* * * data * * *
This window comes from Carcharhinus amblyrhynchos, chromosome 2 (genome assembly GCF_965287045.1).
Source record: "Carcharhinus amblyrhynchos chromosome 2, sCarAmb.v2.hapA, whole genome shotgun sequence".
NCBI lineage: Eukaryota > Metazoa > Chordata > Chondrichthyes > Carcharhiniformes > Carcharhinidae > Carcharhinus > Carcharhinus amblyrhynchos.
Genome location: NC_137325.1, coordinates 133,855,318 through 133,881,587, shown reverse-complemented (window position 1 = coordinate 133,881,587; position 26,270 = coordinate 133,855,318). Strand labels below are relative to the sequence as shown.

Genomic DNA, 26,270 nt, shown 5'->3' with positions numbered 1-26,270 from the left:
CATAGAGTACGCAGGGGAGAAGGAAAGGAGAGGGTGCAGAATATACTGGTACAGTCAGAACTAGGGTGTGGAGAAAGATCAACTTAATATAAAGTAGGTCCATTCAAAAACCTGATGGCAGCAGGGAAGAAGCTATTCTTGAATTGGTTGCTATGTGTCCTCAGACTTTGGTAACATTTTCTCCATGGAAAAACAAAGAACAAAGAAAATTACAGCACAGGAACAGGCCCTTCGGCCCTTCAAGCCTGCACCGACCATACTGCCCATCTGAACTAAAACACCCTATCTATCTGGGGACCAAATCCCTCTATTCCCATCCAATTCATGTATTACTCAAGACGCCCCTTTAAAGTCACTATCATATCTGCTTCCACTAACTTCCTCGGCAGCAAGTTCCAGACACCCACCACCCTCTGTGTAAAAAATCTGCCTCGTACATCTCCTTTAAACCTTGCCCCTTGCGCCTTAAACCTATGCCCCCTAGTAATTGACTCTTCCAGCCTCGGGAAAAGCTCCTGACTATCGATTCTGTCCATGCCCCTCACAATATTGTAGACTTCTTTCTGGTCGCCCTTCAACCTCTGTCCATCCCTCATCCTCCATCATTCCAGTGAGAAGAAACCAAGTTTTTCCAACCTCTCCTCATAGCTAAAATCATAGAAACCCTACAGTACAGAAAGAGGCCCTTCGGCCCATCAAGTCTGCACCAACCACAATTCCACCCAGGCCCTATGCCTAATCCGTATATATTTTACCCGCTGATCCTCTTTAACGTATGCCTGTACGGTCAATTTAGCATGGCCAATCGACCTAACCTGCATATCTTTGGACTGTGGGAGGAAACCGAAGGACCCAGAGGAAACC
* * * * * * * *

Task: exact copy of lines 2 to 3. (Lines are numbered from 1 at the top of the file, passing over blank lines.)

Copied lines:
Source record: "Carcharhinus amblyrhynchos chromosome 2, sCarAmb.v2.hapA, whole genome shotgun sequence".
NCBI lineage: Eukaryota > Metazoa > Chordata > Chondrichthyes > Carcharhiniformes > Carcharhinidae > Carcharhinus > Carcharhinus amblyrhynchos.